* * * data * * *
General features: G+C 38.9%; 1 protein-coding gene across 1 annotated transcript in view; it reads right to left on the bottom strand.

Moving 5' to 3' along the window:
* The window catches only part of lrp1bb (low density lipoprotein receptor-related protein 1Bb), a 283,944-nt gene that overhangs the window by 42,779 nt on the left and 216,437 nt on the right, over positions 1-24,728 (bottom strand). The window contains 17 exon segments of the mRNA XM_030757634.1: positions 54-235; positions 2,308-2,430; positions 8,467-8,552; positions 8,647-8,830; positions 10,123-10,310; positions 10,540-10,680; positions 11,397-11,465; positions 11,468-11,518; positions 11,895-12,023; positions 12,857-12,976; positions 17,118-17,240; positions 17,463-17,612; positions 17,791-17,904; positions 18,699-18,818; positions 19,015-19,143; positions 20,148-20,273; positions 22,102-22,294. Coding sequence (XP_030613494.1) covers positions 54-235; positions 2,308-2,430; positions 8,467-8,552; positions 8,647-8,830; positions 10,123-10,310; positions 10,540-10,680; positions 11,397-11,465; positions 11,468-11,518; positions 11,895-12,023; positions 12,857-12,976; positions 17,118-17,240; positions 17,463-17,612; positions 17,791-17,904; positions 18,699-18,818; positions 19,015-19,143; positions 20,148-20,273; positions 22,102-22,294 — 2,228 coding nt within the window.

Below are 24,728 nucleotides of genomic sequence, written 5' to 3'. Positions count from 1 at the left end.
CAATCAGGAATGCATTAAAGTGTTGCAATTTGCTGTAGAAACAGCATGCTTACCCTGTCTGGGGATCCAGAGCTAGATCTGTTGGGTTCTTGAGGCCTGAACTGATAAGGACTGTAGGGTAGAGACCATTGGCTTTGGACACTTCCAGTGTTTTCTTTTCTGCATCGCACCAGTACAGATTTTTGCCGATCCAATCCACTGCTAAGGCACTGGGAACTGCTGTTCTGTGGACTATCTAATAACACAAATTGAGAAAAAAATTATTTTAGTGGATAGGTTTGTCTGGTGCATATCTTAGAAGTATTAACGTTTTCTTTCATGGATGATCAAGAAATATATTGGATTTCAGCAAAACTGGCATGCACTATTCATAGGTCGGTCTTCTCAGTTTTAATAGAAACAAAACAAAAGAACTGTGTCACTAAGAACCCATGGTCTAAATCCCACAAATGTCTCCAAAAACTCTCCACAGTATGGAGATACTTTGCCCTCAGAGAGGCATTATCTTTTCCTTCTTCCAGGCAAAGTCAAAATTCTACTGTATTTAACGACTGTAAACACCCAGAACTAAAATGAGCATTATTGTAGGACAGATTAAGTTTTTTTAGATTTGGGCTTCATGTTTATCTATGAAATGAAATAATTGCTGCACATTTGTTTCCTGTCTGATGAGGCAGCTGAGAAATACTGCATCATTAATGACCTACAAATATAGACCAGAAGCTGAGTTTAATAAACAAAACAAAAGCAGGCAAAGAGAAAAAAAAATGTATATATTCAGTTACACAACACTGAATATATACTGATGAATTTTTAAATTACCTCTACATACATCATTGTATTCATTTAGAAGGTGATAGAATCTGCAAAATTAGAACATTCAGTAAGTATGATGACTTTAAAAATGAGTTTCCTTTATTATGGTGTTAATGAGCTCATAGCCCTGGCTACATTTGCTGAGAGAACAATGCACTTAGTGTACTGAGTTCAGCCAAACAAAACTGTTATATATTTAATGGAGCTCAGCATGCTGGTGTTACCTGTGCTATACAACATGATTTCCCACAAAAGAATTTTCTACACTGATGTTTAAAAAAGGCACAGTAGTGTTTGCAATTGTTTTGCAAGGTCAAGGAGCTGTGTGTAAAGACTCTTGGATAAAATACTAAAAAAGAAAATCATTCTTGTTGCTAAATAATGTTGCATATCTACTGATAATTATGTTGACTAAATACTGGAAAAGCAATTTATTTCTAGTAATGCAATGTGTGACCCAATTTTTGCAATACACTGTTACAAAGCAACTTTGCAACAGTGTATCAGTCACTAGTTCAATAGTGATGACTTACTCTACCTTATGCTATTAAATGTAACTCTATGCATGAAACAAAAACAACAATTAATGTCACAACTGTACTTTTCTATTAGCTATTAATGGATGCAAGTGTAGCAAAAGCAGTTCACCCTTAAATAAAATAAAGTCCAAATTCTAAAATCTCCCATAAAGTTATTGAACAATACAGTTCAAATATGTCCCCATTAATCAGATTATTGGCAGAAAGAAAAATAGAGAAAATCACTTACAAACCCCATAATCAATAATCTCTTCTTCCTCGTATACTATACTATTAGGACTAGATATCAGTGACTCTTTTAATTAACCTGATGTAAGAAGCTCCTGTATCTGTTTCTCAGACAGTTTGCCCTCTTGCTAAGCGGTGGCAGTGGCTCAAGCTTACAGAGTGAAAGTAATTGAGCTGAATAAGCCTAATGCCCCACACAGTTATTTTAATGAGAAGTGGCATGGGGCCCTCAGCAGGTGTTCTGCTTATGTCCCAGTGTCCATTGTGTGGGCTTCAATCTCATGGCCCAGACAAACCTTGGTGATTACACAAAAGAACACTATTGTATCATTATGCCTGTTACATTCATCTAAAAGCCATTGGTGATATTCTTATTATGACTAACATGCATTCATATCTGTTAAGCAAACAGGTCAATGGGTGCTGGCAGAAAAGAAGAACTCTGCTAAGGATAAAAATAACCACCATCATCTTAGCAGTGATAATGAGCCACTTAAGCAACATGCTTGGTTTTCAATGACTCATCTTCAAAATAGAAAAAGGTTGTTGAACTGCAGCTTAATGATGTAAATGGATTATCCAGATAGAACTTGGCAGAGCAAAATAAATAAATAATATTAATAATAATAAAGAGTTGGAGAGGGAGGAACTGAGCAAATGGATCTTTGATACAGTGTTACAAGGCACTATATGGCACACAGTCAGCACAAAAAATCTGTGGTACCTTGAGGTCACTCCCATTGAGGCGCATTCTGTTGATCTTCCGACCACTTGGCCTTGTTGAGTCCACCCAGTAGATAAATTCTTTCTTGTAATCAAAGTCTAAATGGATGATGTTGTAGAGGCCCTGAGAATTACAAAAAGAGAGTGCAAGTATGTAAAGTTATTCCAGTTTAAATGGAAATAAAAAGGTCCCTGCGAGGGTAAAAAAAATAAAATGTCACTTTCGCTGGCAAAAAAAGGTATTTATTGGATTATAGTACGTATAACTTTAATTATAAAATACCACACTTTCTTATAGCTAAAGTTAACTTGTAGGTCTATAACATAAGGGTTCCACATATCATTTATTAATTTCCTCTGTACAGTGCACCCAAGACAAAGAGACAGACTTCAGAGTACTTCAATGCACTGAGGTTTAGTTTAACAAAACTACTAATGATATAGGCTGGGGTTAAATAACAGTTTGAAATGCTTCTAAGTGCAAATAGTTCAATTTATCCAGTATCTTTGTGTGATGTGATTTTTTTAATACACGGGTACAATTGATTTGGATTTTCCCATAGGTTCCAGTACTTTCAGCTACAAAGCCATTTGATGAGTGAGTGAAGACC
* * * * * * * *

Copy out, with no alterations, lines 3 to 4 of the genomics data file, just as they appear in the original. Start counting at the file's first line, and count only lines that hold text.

* The window catches only part of lrp1bb (low density lipoprotein receptor-related protein 1Bb), a 283,944-nt gene that overhangs the window by 42,779 nt on the left and 216,437 nt on the right, over positions 1-24,728 (bottom strand). The window contains 17 exon segments of the mRNA XM_030757634.1: positions 54-235; positions 2,308-2,430; positions 8,467-8,552; positions 8,647-8,830; positions 10,123-10,310; positions 10,540-10,680; positions 11,397-11,465; positions 11,468-11,518; positions 11,895-12,023; positions 12,857-12,976; positions 17,118-17,240; positions 17,463-17,612; positions 17,791-17,904; positions 18,699-18,818; positions 19,015-19,143; positions 20,148-20,273; positions 22,102-22,294. Coding sequence (XP_030613494.1) covers positions 54-235; positions 2,308-2,430; positions 8,467-8,552; positions 8,647-8,830; positions 10,123-10,310; positions 10,540-10,680; positions 11,397-11,465; positions 11,468-11,518; positions 11,895-12,023; positions 12,857-12,976; positions 17,118-17,240; positions 17,463-17,612; positions 17,791-17,904; positions 18,699-18,818; positions 19,015-19,143; positions 20,148-20,273; positions 22,102-22,294 — 2,228 coding nt within the window.

Below are 24,728 nucleotides of genomic sequence, written 5' to 3'. Positions count from 1 at the left end.